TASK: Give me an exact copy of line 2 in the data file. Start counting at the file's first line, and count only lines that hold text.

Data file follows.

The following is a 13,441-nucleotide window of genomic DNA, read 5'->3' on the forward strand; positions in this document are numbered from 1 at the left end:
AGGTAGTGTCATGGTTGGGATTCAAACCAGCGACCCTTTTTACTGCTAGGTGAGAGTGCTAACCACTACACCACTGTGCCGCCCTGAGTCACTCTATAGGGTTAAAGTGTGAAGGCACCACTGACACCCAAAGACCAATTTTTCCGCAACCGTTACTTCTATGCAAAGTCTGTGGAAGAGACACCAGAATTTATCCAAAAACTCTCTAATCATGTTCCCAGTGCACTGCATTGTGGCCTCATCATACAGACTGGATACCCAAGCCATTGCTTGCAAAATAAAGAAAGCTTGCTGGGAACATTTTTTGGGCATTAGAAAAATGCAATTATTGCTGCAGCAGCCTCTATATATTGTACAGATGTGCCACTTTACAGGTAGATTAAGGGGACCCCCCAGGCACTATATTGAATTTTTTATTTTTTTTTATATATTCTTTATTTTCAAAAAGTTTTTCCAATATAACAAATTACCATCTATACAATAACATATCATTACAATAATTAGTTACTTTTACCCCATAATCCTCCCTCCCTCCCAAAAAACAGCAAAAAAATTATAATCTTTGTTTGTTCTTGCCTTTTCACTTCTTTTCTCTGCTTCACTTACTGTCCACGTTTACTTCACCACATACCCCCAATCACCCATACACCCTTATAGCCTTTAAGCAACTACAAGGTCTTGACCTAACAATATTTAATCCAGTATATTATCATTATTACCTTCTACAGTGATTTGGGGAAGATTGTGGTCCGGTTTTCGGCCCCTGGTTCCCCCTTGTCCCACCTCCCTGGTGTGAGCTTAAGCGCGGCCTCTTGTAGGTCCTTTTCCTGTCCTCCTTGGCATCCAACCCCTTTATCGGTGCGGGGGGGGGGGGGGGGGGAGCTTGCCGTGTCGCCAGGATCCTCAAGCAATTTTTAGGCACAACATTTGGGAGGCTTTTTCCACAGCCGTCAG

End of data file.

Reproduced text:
AGGTAGTGTCATGGTTGGGATTCAAACCAGCGACCCTTTTTACTGCTAGGTGAGAGTGCTAACCACTACACCACTGTGCCGCCCTGAGTCACTCTATAGGGTTAAAGTGTGAAGGCACCACTGACACCCAAAGACCAATTTTTCCGCAACCGTTACTTCTATGCAAAGTCTGTGGAAGAGACACCAGAATTTATCCAAAAACTCTCTAATCATGTTCCCAGTGCACTGCATTGTGGCCTCATCATACAGACTGGATACCCAAGCCATTGCTTGCAAAATAAAGAAAGCTTGCTGGGAACATTTTTTGGGCATTAGAAAAATGCAATTATTGCTGCAGCAGCCTCTATATATTGTACAGATGTGCCACTTTACAGGTAGATTAAGGGGACCCCCCAGGCACTATATTGAATTTTTTATTTTTTTTTATATATTCTTTATTTTCAAAAAGTTTTTCCAATATAACAAATTACCATCTATACAATAACATATCATTACAATAATTAGTTACTTTTACCCCATAATCCTCCCTCCCTCCCAAAAAACAGCAAAAAAATTATAATCTTTGTTTGTTCTTGCCTTTTCACTTCTTTTCTCTGCTTCACTTACTGTCCACGTTTACTTCACCACATACCCCCAATCACCCATACACCCTTATAGCCTTTAAGCAACTACAAGGTCTTGACCTAACAATATTTAATCCAGTATATTATCATTATTACCTTCTACAGTGATTTGGGGAAGATTGTGGTCCGGTTTTCGGCCCCTGGTTCCCCCTTGTCCCACCTCCCTGGTGTGAGCTTAAGCGCGGCCTCTTGTAGGTCCTTTTCCTGTCCTCCTTGGCATCCAACCCCTTTATCGGTGCGGGGGGGGGGGGGGGGGGAGCTTGCCGTGTCGCCAGGATCCTCAAGCAATTTTTAGGCACAACATTTGGGAGGCTTTTTCCACAGCCGTCAG